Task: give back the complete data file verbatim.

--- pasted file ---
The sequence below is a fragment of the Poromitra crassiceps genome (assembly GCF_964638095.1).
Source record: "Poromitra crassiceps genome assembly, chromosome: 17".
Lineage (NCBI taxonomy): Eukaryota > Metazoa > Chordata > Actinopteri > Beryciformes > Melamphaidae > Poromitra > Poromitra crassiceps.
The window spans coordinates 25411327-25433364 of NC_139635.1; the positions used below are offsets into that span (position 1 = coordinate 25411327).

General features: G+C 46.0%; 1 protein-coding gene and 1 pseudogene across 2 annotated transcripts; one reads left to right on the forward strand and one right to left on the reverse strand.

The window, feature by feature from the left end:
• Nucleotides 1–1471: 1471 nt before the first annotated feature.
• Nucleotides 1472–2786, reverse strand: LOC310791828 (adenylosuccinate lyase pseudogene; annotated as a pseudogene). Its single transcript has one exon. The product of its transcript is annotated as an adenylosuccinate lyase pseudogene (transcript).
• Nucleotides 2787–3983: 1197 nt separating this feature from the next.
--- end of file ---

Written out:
The sequence below is a fragment of the Poromitra crassiceps genome (assembly GCF_964638095.1).
Source record: "Poromitra crassiceps genome assembly, chromosome: 17".
Lineage (NCBI taxonomy): Eukaryota > Metazoa > Chordata > Actinopteri > Beryciformes > Melamphaidae > Poromitra > Poromitra crassiceps.
The window spans coordinates 25411327-25433364 of NC_139635.1; the positions used below are offsets into that span (position 1 = coordinate 25411327).

General features: G+C 46.0%; 1 protein-coding gene and 1 pseudogene across 2 annotated transcripts; one reads left to right on the forward strand and one right to left on the reverse strand.

The window, feature by feature from the left end:
• Nucleotides 1–1471: 1471 nt before the first annotated feature.
• Nucleotides 1472–2786, reverse strand: LOC310791828 (adenylosuccinate lyase pseudogene; annotated as a pseudogene). Its single transcript has one exon. The product of its transcript is annotated as an adenylosuccinate lyase pseudogene (transcript).
• Nucleotides 2787–3983: 1197 nt separating this feature from the next.